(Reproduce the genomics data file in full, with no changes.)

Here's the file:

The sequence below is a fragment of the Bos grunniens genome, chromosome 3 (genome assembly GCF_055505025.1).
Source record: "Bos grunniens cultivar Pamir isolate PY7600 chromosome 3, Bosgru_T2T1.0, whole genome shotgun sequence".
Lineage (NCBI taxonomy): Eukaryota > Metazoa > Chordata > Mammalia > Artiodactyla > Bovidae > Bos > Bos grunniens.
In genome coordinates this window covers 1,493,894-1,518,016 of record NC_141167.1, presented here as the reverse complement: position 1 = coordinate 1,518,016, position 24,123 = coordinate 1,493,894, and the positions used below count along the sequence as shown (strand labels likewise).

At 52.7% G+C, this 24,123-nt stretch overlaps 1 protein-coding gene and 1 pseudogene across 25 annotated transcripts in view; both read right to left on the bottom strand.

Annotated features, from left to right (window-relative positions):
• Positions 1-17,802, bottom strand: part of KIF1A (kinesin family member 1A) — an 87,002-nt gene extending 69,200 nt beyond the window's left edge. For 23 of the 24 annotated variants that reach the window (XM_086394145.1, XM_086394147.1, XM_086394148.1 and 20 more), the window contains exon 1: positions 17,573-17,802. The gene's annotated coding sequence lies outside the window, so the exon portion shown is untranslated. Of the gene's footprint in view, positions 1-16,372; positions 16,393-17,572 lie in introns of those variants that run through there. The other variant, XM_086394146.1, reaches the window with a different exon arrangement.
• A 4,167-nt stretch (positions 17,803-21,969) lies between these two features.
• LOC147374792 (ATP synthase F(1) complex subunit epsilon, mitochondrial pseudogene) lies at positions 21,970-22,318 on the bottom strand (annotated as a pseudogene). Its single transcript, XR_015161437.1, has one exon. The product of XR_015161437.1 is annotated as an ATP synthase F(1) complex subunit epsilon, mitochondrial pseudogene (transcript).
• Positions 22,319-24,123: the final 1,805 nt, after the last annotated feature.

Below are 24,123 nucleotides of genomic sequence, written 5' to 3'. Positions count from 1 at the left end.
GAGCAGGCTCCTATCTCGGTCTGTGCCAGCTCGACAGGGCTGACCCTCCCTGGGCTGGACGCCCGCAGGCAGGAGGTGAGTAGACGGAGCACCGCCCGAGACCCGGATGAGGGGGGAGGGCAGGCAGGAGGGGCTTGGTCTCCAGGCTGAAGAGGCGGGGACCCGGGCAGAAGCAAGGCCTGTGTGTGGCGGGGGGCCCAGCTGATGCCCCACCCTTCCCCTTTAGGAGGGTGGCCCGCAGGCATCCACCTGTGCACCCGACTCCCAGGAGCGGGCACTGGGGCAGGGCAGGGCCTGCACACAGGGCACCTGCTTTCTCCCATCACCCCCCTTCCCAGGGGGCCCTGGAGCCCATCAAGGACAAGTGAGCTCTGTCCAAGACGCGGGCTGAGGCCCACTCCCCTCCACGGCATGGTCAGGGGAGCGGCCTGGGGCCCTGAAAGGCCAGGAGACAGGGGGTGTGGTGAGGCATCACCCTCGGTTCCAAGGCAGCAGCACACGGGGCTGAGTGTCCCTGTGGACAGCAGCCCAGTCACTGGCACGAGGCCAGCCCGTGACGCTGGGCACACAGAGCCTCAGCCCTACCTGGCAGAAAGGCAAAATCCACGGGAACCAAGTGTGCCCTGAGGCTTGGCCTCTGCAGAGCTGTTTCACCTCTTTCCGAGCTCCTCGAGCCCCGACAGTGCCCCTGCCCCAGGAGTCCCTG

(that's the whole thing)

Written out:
The sequence below is a fragment of the Bos grunniens genome, chromosome 3 (genome assembly GCF_055505025.1).
Source record: "Bos grunniens cultivar Pamir isolate PY7600 chromosome 3, Bosgru_T2T1.0, whole genome shotgun sequence".
Lineage (NCBI taxonomy): Eukaryota > Metazoa > Chordata > Mammalia > Artiodactyla > Bovidae > Bos > Bos grunniens.
In genome coordinates this window covers 1,493,894-1,518,016 of record NC_141167.1, presented here as the reverse complement: position 1 = coordinate 1,518,016, position 24,123 = coordinate 1,493,894, and the positions used below count along the sequence as shown (strand labels likewise).

At 52.7% G+C, this 24,123-nt stretch overlaps 1 protein-coding gene and 1 pseudogene across 25 annotated transcripts in view; both read right to left on the bottom strand.

Annotated features, from left to right (window-relative positions):
• Positions 1-17,802, bottom strand: part of KIF1A (kinesin family member 1A) — an 87,002-nt gene extending 69,200 nt beyond the window's left edge. For 23 of the 24 annotated variants that reach the window (XM_086394145.1, XM_086394147.1, XM_086394148.1 and 20 more), the window contains exon 1: positions 17,573-17,802. The gene's annotated coding sequence lies outside the window, so the exon portion shown is untranslated. Of the gene's footprint in view, positions 1-16,372; positions 16,393-17,572 lie in introns of those variants that run through there. The other variant, XM_086394146.1, reaches the window with a different exon arrangement.
• A 4,167-nt stretch (positions 17,803-21,969) lies between these two features.
• LOC147374792 (ATP synthase F(1) complex subunit epsilon, mitochondrial pseudogene) lies at positions 21,970-22,318 on the bottom strand (annotated as a pseudogene). Its single transcript, XR_015161437.1, has one exon. The product of XR_015161437.1 is annotated as an ATP synthase F(1) complex subunit epsilon, mitochondrial pseudogene (transcript).
• Positions 22,319-24,123: the final 1,805 nt, after the last annotated feature.

Below are 24,123 nucleotides of genomic sequence, written 5' to 3'. Positions count from 1 at the left end.
GAGCAGGCTCCTATCTCGGTCTGTGCCAGCTCGACAGGGCTGACCCTCCCTGGGCTGGACGCCCGCAGGCAGGAGGTGAGTAGACGGAGCACCGCCCGAGACCCGGATGAGGGGGGAGGGCAGGCAGGAGGGGCTTGGTCTCCAGGCTGAAGAGGCGGGGACCCGGGCAGAAGCAAGGCCTGTGTGTGGCGGGGGGCCCAGCTGATGCCCCACCCTTCCCCTTTAGGAGGGTGGCCCGCAGGCATCCACCTGTGCACCCGACTCCCAGGAGCGGGCACTGGGGCAGGGCAGGGCCTGCACACAGGGCACCTGCTTTCTCCCATCACCCCCCTTCCCAGGGGGCCCTGGAGCCCATCAAGGACAAGTGAGCTCTGTCCAAGACGCGGGCTGAGGCCCACTCCCCTCCACGGCATGGTCAGGGGAGCGGCCTGGGGCCCTGAAAGGCCAGGAGACAGGGGGTGTGGTGAGGCATCACCCTCGGTTCCAAGGCAGCAGCACACGGGGCTGAGTGTCCCTGTGGACAGCAGCCCAGTCACTGGCACGAGGCCAGCCCGTGACGCTGGGCACACAGAGCCTCAGCCCTACCTGGCAGAAAGGCAAAATCCACGGGAACCAAGTGTGCCCTGAGGCTTGGCCTCTGCAGAGCTGTTTCACCTCTTTCCGAGCTCCTCGAGCCCCGACAGTGCCCCTGCCCCAGGAGTCCCTG